I would say though as well that the last year has been an education for me and for anyone who serves young people. Seeing what they have experienced in COVID has been devastating but also the perseverance and grit young people have shown is remarkable. We have students who are staying in school, both High School and College, from shared bedrooms through screens while their families experience almost unimaginable hardship. CPE has dramatically expanded our emergency grant program, from 25,000 dollars a year to nearly 8x that just to help students pay their rent, utilities and food.

The challenge before was academic success. This last year it’s been survival, which has been humbling but very inspiring.

Can you share three reasons with our readers about why it’s really important for a business to have a diverse executive team?

Diversity is fundamental now — authentic, real diversity. There’s really two reasons why:

One, it’s good for business and a better way to work. You get better outcomes with diverse viewpoints; you consider things from different perspectives. Diverse teams mean reaching more stakeholders.

Second, it’s the right thing to do. From an equity standpoint you have to have diverse teams and diversity throughout your organization.

More broadly can you describe how this can have an effect on our culture?

It flows down. People see diverse teams and have a broader understanding of who can be in charge or in power, and that creates opportunities. Diversity in leadership models a way of working.

The inverse is true too. The organization I lead mentors students in the “academic middle,” which is a group that can be forgotten or less visible. Our students at CPE don’t see themselves in the places they want to go, or in the jobs they aspire to. They don’t have examples, and jobs they want may not seem accessible.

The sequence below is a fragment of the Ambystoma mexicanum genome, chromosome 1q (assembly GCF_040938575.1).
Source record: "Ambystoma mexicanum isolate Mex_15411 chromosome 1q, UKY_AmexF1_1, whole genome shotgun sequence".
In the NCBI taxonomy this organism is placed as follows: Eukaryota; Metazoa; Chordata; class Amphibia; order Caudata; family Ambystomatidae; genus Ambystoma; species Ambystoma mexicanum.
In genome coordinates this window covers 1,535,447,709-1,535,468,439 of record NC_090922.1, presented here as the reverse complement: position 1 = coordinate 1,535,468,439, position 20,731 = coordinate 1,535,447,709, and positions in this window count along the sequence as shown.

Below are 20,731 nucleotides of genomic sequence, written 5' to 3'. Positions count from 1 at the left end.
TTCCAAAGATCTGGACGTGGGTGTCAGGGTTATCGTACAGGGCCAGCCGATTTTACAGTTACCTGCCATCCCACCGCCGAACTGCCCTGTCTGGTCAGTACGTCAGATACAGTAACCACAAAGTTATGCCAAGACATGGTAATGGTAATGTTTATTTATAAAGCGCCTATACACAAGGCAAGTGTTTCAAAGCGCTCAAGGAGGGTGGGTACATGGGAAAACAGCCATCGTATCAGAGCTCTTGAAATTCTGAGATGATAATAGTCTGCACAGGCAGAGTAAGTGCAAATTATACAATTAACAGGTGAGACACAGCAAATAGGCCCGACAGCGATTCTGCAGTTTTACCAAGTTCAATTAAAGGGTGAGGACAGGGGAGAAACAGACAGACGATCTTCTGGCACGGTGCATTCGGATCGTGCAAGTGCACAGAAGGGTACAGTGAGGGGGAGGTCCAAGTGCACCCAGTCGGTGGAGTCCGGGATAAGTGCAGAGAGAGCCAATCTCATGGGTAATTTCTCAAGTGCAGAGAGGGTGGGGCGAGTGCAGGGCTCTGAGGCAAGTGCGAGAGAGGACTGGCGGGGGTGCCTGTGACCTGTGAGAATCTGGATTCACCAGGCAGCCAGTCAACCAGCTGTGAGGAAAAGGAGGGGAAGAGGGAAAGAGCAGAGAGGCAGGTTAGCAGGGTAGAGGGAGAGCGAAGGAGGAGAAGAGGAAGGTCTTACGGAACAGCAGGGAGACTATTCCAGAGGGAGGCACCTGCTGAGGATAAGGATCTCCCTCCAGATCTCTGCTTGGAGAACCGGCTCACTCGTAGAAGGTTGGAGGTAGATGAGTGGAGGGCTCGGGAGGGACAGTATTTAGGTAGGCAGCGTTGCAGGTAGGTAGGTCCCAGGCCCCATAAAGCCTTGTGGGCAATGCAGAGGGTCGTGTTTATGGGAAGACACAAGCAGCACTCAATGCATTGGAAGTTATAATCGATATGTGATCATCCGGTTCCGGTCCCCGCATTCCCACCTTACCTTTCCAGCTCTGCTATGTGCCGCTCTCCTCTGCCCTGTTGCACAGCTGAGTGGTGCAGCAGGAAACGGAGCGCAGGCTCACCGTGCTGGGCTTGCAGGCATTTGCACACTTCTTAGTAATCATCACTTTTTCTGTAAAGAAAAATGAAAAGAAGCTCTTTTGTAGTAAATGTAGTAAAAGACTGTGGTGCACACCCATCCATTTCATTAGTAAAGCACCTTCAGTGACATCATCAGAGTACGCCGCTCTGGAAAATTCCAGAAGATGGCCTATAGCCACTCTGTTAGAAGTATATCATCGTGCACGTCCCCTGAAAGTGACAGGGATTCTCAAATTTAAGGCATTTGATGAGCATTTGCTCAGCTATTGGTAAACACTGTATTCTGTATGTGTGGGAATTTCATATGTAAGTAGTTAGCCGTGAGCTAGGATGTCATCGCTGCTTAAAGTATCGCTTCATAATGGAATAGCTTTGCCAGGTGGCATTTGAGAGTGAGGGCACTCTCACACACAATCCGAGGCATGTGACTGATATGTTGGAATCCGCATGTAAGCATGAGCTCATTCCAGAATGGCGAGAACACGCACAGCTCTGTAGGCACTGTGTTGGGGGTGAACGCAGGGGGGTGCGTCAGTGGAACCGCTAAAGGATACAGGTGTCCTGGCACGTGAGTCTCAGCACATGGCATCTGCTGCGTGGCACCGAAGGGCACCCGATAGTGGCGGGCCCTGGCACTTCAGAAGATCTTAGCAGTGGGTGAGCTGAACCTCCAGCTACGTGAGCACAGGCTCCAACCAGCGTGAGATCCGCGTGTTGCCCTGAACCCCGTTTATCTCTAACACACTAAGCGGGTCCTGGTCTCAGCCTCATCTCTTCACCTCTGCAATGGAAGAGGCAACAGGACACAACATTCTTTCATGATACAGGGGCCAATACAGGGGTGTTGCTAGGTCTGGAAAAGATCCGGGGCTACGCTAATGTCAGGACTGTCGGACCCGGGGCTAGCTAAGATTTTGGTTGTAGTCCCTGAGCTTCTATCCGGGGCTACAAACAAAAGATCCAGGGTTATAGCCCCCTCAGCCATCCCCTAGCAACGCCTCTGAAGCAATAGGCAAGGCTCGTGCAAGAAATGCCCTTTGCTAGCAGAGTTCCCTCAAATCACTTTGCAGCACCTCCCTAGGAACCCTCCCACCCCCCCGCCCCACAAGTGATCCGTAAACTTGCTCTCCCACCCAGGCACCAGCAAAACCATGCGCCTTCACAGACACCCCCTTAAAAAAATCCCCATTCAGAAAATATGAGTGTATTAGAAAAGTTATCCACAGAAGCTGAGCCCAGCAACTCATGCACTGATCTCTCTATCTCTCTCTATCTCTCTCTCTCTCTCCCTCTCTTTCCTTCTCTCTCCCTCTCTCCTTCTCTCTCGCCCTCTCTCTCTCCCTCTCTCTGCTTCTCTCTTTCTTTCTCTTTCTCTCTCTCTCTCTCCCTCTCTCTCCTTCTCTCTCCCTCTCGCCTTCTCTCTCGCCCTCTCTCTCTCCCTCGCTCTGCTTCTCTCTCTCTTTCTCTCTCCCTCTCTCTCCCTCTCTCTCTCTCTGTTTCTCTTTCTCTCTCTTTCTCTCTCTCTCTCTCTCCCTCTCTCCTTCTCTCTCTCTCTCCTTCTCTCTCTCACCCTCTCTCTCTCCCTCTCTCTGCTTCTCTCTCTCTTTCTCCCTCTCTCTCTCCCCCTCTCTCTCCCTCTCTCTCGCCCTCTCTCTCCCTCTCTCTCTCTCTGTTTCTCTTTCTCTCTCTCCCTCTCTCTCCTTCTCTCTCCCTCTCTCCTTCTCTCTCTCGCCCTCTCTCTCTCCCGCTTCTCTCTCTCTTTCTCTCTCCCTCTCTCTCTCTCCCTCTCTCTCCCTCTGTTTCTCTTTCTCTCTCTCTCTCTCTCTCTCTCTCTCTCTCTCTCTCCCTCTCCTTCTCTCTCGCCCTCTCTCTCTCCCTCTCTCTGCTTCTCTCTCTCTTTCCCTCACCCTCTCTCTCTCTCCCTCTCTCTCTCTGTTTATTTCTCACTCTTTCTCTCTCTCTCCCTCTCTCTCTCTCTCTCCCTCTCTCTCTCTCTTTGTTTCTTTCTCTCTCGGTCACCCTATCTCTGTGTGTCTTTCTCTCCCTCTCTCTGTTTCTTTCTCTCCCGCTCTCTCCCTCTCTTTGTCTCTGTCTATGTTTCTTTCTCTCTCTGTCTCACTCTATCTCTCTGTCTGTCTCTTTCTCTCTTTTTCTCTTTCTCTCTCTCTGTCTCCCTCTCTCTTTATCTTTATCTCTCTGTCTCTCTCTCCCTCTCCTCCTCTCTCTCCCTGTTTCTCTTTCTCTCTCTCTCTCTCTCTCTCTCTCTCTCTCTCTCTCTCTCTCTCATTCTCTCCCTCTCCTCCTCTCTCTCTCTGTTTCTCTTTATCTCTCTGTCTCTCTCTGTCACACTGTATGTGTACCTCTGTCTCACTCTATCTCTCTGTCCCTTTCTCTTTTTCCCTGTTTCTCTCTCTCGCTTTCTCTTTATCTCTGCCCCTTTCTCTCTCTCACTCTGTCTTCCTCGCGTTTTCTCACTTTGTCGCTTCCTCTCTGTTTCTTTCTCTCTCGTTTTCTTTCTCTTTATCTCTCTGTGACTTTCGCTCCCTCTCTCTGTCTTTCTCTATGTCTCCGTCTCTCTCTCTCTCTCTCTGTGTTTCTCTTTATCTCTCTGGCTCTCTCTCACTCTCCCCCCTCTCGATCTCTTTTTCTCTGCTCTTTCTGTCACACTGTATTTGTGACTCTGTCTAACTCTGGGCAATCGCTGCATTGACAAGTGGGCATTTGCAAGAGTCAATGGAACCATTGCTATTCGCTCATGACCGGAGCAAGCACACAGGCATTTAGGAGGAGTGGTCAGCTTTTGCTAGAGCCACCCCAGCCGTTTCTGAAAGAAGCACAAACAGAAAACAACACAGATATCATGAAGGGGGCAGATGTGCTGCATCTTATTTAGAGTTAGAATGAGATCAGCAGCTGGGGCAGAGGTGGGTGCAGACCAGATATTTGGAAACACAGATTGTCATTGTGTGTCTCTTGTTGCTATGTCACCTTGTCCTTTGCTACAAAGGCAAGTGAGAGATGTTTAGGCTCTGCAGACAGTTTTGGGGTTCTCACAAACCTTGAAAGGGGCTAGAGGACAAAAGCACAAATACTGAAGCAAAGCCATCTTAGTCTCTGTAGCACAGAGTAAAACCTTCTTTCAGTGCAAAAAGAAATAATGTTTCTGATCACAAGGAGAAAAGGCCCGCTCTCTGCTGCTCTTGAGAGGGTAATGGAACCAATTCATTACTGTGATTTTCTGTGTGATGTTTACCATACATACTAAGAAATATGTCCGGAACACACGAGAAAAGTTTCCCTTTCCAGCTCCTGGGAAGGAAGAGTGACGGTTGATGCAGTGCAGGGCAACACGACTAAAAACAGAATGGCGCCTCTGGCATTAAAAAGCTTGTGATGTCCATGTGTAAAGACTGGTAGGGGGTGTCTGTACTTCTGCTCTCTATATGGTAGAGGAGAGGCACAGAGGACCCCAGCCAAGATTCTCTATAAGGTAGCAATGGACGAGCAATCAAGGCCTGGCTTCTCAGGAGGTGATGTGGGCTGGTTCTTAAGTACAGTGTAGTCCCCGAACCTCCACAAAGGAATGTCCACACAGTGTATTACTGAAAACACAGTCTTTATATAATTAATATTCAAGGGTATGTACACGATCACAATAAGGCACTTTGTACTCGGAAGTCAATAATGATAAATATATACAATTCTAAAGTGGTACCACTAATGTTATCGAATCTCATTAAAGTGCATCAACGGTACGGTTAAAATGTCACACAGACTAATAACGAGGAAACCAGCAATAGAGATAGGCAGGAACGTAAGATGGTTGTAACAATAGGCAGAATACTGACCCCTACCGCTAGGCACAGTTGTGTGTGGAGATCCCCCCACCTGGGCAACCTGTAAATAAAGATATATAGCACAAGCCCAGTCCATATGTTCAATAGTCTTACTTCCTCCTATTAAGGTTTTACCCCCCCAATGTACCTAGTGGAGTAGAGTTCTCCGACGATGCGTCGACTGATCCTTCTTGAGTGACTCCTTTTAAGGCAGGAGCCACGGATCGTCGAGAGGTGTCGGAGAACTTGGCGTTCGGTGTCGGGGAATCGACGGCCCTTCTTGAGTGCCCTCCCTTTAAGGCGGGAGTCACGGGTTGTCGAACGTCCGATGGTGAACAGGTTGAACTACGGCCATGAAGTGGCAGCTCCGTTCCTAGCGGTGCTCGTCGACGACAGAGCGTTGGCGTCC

For that reason, diversity in leadership is critically important. We think a lot about the racial wealth gap and a factor there is imposter syndrome where lower income students and students of color don’t believe they can really get the kinds of jobs they want. We can change that by modeling something different.

Can you recommend three things the community/society/the industry can do help address the root of the diversity issues in executive leadership?

I try and see this through the lens of young people. When you look at it that way it gives you a different perspective. Whatever industry you’re in, there are three steps you can take:

One, account for the fact that people have different experiences. That will change how they show up; people from different backgrounds may approach things differently, and we need to be open to that.

Two, approach younger staff, interns, emerging talent from a place of empathy. Remember there isn’t one single way to do things — there may be a dominant way, but other ways aren’t wrong.

Third, we have to make it plain to young people and to ourselves that there are different paths. Not everyone will seem complete on paper in the same way, and diverse hiring means embracing a different set of experiences. You have to look at the whole picture.

How do you define “Leadership”? Can you explain what you mean or give an example?

Leadership, fundamentally, is getting people to follow you to do things that you want to accomplish. It’s leading towards a vision and mobilizing people to accomplish big goals.

I’ve led CPE for 20 years, and in that time there have been some inflection points and pivots that have driven success and helped move the organization forward.

What we used to do was provide private high school funding — we gave out dollars, essentially, probably 80% scholarships and grants and 20% mentorship. What I realized was that we had a good program but it was just not very scalable. There were only so many openings in these schools, and only so many students that we could help. It was a very small program with no opportunity to grow, and no opportunity to create bigger, systemic change.

I knew we could accomplish more, and that if I set a vision, I could encourage our biggest donors to come along.